“It felt lazy, and I didn’t like that, so I guess I enjoy the sort of punishment I give myself. Making mechanical-pencil drawings that are of this scale is completely ridiculous, and when people find out that’s how I make them, they don’t know what to think-I mean, I look at this [points to a photo of one of her larger drawings] and I know it took me maybe three months of solid work, and I always think people looking at it won’t know-they’ll think it took me a couple of weeks or something. There are two sides to that, though, since I don’t want it to be all about how much time it takes me. Whenever I give a talk or a lecture, people are really obsessed with talking only about my process and I usually put a stop to that early on because I want to make a point. I don’t want people just to go, “Wow, you’re really a slave to your work,” because that’s not all it’s about-the image is what it’s really about, even though the process is obviously a part of it, too.”

Robin O’Neil

“And then the actual battle begins. Usually, I spend a few days feeling that I’ve forgotten how to draw – and eating and going out for coffee and reading and playing the drums or the piano or watching a film until I just can’t put it off any more. Then I get into a routine, as soon as the first few images are done that are genuinely good and seem to have the right tone of voice; then I can see the whole book done, and it’s a gallop, or at least a determined canter, to the finishing line.”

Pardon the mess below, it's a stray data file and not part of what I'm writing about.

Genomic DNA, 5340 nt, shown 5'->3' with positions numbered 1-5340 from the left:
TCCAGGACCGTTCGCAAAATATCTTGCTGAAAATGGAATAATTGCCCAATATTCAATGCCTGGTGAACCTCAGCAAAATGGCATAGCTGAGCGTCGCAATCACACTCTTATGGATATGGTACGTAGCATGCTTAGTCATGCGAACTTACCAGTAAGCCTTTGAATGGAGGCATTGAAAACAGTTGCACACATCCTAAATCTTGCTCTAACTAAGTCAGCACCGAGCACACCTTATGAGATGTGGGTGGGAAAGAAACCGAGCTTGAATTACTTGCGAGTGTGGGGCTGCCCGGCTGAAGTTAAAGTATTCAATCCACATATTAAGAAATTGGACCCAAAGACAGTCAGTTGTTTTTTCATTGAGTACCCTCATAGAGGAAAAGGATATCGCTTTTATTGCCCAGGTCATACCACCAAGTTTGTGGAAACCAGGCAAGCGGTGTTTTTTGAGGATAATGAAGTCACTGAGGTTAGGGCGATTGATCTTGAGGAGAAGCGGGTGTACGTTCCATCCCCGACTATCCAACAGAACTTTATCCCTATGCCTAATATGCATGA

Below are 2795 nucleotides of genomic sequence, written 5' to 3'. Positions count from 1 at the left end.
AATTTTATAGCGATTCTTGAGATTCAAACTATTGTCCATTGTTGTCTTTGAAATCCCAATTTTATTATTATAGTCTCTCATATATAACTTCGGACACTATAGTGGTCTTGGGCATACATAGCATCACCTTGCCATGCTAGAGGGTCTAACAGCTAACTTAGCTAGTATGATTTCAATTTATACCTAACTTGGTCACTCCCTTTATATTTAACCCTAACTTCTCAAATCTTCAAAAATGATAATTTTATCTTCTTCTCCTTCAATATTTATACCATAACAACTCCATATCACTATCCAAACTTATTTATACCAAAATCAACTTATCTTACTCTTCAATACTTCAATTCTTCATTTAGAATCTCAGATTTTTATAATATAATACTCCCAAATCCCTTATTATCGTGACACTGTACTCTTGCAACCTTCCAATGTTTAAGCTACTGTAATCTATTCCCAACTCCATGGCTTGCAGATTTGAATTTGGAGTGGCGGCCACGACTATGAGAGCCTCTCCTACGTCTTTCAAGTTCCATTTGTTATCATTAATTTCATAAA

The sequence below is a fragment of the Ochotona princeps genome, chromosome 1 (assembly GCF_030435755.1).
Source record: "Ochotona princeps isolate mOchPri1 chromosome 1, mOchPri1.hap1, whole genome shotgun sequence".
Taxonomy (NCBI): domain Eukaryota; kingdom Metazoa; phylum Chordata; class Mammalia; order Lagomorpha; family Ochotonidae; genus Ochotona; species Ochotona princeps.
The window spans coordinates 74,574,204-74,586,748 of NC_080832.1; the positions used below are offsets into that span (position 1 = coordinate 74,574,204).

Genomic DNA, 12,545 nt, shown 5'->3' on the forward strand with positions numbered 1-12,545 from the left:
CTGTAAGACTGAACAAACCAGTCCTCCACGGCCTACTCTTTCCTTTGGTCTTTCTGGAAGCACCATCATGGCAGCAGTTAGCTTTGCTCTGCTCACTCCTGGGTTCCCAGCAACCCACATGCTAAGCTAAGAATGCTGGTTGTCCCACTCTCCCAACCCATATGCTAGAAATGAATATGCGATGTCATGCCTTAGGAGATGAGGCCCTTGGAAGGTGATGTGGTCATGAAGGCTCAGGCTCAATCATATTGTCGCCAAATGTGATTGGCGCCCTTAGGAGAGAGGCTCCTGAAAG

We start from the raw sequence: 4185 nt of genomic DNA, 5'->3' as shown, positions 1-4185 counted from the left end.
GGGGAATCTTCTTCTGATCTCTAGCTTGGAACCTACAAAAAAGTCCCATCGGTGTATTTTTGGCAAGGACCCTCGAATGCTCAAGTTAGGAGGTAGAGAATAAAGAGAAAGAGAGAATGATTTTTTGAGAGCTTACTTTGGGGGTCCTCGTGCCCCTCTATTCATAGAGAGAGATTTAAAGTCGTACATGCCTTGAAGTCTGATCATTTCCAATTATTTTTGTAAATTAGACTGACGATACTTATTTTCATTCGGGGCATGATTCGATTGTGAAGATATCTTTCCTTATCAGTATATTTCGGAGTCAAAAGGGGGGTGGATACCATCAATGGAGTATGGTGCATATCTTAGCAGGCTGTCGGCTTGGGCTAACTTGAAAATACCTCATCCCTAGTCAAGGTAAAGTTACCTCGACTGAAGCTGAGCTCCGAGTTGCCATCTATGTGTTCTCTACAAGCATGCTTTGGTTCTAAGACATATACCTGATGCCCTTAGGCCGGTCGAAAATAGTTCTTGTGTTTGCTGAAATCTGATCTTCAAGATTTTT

David McKean

“But really, this floating world is based on the legendary tales of Magonia. The word originally came from a series of events in France around 800 AD, with folklore about ships navigating the clouds, and it was used to describe the place in the sky from which things-animals, objects-mysteriously fall. People really did believe in this story, that there were people who lived in the skies and had these cloud-ships, some people claimed they fell from these ships onto Earth. And there are thousands of reports all over the world about organic materials raining down: ants, blood, eels.”

Robin O’Neil

“To be sure, this aspect is critical and [O’Neil] often gets together to talk about invented stories with her friend Trenton Doyle Hancock, an artist who has developed an extraordinary cast of characters of his own. As undergraduates at East Texas State University, they both studied with Lee Baxter Davis who taught them “the labyrinth” approach to narrative drawing-starting with an idea and letting each new work dictate the path of the twisting plot.”

Michelle White

“There are usually two starting points, the text and what I’m interested in at the time. Sometimes they are irreconcilable, in which case I will exclusively concentrate on what the story demands, but usually it meets me half-way. I’ll make lots of notes all over the manuscript and make doodles in my sketchbooks, any ideas that come to mind. I will research appropriate references, if necessary, and start to draw main characters over and over again, until they start to feel right. I’ll usually plan out the whole book (if it’s a graphic novel) or the illustrated sections of the book thoroughly before starting finished work.”

Dave McKean